A role for p38 MAPK in the regulation of ciliary motion in a eukaryote
1 School of Life Sciences, Kingston University, Penrhyn Road, Kingston upon Thames, Surrey KT1 2EE, UK
2 Wolfson Wellcome Biomedical Laboratories, Zoology Department, The Natural History Museum, Cromwell Road, London SW7 5BD, UK
BMC Cell Biology 2011, 12:6 doi:10.1186/1471-2121-12-6Published: 26 January 2011
Motile cilia are essential to the survival and reproduction of many eukaryotes; they are responsible for powering swimming of protists and small multicellular organisms and drive fluids across respiratory and reproductive surfaces in mammals. Although tremendous progress has been made to comprehend the biochemical basis of these complex evolutionarily-conserved organelles, few protein kinases have been reported to co-ordinate ciliary beat. Here we present evidence for p38 mitogen-activated protein kinase (p38 MAPK) playing a role in the ciliary beat of a multicellular eukaryote, the free-living miracidium stage of the platyhelminth parasite Schistosoma mansoni.
Fluorescence confocal microscopy revealed that non-motile miracidia trapped within eggs prior to hatching displayed phosphorylated (activated) p38 MAPK associated with their ciliated surface. In contrast, freshly-hatched, rapidly swimming, miracidia lacked phosphorylated p38 MAPK. Western blotting and immunocytochemistry demonstrated that treatment of miracidia with the p38 MAPK activator anisomycin resulted in a rapid, sustained, activation of p38 MAPK, which was primarily localized to the cilia associated with the ciliated epidermal plates, and the tegument. Freshly-hatched miracidia possessed swim velocities between 2.17 - 2.38 mm/s. Strikingly, anisomycin-mediated p38 MAPK activation rapidly attenuated swimming, reducing swim velocities by 55% after 15 min and 99% after 60 min. In contrast, SB 203580, a p38 MAPK inhibitor, increased swim velocity by up to 15% over this duration. Finally, by inhibiting swimming, p38 MAPK activation resulted in early release of ciliated epidermal plates from the miracidium thus accelerating development to the post-miracidium larval stage.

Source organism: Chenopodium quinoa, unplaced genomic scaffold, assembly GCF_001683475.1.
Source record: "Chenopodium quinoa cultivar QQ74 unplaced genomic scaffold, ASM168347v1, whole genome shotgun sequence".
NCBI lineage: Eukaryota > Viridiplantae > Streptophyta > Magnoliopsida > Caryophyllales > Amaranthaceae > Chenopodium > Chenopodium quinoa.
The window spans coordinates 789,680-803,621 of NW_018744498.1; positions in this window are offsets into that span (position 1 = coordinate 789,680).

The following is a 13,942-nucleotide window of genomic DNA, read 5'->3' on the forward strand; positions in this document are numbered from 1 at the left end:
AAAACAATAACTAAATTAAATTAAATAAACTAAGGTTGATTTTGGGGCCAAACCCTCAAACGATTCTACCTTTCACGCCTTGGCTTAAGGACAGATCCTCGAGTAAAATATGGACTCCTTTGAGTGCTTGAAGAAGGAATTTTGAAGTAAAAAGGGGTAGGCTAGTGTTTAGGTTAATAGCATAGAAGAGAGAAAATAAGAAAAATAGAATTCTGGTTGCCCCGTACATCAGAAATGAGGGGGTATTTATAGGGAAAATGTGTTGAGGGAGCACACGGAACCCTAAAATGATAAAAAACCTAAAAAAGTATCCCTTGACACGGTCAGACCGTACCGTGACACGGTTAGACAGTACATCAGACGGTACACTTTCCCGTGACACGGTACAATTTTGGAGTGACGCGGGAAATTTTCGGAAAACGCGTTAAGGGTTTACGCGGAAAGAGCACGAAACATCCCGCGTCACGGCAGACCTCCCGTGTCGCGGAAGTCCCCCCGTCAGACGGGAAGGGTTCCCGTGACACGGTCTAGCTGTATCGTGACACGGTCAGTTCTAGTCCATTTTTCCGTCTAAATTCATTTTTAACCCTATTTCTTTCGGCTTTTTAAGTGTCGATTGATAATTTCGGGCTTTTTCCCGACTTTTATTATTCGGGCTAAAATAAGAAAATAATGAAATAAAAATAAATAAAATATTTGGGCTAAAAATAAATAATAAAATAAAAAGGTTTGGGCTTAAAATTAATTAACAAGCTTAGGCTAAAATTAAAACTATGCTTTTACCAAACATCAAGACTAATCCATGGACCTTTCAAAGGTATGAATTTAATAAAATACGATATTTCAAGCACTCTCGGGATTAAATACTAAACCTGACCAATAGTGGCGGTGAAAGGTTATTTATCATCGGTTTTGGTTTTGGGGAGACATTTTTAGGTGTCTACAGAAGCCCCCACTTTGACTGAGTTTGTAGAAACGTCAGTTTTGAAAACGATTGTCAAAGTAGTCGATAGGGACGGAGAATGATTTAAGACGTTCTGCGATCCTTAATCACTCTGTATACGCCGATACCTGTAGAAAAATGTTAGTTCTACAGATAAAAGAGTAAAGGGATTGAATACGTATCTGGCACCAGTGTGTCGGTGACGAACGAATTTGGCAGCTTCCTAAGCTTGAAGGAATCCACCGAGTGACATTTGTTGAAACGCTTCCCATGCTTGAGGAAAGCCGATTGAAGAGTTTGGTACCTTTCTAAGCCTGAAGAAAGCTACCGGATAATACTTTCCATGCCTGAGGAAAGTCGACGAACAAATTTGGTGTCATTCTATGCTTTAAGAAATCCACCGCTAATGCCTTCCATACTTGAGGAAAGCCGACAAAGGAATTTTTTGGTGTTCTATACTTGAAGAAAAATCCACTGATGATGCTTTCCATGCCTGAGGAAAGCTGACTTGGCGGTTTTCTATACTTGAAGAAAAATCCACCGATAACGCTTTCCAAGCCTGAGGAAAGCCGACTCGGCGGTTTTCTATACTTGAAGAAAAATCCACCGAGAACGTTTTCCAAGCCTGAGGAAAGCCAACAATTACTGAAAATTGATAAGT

This study supports a role for p38 MAPK in the regulation of ciliary-beat. Given the evolutionary conservation of signalling processes and cilia structure, we hypothesize that p38 MAPK may regulate ciliary beat and beat-frequency in a variety of eukaryotes.